Richard ARTHUR
 

Leibniz vs. Locke on the Infinite.

vendredi 1er octobre, 11h20-11h50
Résumé de la communication :

On the face of it, there are several inconsistencies in the account of the infinite that Leibniz gives in the New Essays. He claims, in opposition to Locke, that the idea of the genuine infinite (the absolute) is internal to us, yet in the Preface he had said that "all we can do with infinities is to know them confusedly"; and though he agrees with Locke that there is no infinite number, he insists that there is an infinity of things in the smallest part of matter.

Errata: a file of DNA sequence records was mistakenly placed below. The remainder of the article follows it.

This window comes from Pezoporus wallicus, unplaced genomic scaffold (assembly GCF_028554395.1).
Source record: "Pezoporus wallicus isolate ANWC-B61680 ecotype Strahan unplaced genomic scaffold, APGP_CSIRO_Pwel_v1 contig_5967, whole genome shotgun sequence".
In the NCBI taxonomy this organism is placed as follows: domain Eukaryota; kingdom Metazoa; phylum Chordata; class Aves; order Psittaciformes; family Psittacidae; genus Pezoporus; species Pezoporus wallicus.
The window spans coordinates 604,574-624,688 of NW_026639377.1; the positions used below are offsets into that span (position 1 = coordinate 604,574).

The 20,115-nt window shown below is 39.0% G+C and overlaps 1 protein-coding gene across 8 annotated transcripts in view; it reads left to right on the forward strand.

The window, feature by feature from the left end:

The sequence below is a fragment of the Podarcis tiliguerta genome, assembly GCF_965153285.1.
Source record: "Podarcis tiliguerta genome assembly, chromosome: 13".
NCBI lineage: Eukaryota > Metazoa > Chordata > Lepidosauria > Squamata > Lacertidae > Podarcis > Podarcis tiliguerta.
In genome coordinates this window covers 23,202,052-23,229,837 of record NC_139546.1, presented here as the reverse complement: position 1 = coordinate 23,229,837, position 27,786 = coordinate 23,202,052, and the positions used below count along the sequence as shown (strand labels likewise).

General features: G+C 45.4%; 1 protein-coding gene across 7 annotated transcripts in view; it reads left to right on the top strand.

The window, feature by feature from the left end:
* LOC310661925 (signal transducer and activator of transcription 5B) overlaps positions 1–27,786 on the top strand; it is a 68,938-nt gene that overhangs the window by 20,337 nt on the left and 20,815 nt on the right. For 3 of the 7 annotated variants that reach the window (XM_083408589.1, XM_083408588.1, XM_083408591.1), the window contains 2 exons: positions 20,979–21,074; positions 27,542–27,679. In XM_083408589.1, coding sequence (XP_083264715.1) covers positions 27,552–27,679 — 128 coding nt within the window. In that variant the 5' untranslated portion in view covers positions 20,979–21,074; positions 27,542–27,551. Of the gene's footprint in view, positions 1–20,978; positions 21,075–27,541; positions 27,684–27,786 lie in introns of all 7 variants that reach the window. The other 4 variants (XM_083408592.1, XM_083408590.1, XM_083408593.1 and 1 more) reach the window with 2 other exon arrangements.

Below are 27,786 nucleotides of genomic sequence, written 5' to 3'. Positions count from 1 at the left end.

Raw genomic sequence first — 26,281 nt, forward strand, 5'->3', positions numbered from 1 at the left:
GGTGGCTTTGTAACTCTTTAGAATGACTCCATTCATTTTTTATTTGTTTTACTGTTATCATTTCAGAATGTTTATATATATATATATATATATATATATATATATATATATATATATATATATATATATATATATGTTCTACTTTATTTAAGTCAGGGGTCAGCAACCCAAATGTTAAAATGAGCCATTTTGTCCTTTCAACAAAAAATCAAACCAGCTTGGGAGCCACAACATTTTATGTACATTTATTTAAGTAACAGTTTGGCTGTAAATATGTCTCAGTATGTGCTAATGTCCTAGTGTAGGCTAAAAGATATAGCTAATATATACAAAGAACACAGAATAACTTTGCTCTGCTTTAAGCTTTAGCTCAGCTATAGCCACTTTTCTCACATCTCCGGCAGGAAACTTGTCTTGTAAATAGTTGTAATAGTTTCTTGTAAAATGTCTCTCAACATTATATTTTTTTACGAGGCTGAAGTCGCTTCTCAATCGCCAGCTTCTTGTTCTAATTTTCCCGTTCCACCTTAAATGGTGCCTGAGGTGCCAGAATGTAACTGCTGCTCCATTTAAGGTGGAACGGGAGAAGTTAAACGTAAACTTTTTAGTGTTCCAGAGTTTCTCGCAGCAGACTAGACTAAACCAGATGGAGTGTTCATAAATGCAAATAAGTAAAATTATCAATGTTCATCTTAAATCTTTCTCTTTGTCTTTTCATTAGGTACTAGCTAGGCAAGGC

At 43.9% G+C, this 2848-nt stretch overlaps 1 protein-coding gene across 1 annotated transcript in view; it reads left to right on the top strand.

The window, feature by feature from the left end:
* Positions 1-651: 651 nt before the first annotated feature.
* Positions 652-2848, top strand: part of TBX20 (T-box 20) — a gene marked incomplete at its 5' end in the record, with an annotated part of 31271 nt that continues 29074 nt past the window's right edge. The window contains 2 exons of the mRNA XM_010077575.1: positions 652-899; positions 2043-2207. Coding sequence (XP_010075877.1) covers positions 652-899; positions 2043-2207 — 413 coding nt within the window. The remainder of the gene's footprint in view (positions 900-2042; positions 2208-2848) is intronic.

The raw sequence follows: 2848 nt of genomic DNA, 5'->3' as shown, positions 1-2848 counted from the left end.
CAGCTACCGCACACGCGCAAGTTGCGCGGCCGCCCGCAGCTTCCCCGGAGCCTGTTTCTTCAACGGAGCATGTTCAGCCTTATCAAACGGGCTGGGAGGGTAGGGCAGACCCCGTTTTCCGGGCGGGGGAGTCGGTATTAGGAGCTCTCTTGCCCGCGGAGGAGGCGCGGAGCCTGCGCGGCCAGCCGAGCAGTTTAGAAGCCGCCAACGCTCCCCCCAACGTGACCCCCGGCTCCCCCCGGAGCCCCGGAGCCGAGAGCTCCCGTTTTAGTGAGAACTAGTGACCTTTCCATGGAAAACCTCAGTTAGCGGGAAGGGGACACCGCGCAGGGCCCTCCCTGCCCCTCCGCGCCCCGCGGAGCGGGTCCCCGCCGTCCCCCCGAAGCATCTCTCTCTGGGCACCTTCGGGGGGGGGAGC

I shall argue here that the inconsistency among these apparently discursive responses to Locke is removed by attention to Leibniz's tripartite distinction among the syncategorematic, categorematic and absolute infinities, which is part of a long-held theory of the infinite that successfully underpins both his mathematics and natural philosophy; but that his defence of the absolute as a species of infinite is not ultimately cogent.